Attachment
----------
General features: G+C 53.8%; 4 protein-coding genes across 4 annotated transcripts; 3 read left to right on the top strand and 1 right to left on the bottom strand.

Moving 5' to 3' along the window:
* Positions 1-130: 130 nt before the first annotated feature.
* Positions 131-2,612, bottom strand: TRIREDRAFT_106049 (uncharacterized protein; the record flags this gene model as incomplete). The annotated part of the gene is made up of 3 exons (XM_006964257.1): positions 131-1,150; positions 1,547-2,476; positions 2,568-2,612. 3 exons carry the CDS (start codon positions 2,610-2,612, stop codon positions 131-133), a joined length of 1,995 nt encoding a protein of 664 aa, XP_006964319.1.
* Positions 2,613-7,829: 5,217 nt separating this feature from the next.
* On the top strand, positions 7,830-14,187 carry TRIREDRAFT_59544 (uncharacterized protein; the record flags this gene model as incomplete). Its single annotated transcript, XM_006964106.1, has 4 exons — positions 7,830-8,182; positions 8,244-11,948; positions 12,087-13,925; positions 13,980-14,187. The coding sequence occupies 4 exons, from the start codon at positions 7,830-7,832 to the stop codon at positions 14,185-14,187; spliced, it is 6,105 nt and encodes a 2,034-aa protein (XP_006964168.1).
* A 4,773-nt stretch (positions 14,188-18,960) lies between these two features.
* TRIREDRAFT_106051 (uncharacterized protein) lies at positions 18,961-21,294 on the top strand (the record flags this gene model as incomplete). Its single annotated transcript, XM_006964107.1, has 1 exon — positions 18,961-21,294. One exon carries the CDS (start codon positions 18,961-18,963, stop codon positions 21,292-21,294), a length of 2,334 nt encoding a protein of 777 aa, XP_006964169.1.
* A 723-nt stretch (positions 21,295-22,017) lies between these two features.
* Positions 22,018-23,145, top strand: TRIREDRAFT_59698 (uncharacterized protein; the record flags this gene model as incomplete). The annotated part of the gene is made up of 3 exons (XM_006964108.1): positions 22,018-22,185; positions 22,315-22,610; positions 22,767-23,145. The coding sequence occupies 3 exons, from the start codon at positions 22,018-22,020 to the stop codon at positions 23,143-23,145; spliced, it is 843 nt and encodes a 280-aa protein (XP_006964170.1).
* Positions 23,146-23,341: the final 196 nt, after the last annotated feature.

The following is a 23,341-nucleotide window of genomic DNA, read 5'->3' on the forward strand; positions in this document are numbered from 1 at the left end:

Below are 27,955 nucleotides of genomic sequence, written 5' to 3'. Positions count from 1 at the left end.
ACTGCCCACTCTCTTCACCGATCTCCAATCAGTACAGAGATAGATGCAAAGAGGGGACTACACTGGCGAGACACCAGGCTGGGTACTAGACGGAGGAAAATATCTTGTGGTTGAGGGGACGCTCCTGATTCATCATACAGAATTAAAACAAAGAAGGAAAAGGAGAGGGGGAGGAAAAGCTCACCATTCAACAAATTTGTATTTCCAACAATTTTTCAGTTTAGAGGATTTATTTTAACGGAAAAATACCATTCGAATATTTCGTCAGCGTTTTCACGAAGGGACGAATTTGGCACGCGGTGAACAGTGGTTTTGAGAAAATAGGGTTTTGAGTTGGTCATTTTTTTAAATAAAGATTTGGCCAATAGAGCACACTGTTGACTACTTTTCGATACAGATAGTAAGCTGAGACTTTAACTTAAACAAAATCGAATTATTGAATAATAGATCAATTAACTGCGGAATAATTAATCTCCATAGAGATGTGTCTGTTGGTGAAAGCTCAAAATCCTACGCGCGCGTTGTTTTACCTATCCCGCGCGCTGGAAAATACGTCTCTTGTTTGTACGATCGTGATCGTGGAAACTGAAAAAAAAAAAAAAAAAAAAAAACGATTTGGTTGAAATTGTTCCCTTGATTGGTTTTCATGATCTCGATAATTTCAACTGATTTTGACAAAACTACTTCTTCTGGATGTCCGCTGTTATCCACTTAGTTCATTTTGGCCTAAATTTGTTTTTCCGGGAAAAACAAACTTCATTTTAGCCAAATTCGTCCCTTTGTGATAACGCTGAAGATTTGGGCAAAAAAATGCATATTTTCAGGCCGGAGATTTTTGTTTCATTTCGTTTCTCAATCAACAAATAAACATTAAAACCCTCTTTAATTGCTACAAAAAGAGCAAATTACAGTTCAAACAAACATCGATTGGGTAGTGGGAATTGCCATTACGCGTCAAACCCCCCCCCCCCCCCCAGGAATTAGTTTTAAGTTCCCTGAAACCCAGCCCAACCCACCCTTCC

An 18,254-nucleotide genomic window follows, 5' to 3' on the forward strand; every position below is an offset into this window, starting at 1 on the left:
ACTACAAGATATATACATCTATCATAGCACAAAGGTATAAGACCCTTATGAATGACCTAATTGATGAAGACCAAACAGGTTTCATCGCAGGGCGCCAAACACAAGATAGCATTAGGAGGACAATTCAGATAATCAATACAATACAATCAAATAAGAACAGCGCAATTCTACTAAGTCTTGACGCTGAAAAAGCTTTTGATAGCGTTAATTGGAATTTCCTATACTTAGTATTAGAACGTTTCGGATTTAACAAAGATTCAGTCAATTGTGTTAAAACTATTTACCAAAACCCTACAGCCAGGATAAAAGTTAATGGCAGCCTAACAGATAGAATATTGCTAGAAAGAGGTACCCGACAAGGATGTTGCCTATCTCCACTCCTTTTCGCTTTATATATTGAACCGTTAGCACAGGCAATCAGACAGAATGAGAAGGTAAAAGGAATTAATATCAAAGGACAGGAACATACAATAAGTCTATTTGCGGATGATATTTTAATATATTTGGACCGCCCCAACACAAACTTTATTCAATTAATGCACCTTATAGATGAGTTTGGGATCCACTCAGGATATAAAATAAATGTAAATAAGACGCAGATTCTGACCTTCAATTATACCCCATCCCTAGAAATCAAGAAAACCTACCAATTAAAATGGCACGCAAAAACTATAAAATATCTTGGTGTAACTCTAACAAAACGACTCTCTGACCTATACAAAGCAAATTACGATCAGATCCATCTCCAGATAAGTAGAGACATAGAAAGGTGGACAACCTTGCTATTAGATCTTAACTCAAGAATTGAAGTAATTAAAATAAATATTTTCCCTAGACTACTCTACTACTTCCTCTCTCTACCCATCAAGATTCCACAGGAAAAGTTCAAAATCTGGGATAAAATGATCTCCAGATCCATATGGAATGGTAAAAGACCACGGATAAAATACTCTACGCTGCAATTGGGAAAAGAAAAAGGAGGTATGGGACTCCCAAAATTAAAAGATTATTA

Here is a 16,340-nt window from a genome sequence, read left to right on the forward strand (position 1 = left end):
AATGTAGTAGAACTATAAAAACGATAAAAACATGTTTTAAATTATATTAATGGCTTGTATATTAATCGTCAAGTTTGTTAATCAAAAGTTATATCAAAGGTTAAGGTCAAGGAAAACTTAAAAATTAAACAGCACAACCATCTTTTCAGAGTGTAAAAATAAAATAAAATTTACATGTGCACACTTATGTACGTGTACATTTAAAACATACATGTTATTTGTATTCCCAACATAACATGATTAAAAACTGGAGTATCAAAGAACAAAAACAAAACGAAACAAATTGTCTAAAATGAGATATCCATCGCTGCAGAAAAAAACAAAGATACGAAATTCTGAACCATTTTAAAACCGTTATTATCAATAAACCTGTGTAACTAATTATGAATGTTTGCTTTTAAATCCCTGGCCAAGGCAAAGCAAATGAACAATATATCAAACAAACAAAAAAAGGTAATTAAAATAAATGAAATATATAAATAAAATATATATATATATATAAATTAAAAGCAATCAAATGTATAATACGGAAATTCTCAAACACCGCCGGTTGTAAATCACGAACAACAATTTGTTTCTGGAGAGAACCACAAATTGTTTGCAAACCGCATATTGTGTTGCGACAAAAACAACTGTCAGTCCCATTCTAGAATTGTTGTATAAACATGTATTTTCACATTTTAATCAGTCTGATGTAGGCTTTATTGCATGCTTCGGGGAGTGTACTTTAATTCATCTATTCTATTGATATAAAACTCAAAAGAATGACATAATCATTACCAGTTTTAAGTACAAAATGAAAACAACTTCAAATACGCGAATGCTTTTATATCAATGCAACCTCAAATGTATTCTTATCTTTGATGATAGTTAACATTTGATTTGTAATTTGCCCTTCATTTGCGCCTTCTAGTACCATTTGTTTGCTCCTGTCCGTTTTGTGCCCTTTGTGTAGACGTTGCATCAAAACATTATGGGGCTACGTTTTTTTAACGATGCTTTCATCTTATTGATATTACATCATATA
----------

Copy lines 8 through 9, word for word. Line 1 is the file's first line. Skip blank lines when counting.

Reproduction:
* TRIREDRAFT_106051 (uncharacterized protein) lies at positions 18,961-21,294 on the top strand (the record flags this gene model as incomplete). Its single annotated transcript, XM_006964107.1, has 1 exon — positions 18,961-21,294. One exon carries the CDS (start codon positions 18,961-18,963, stop codon positions 21,292-21,294), a length of 2,334 nt encoding a protein of 777 aa, XP_006964169.1.
* A 723-nt stretch (positions 21,295-22,017) lies between these two features.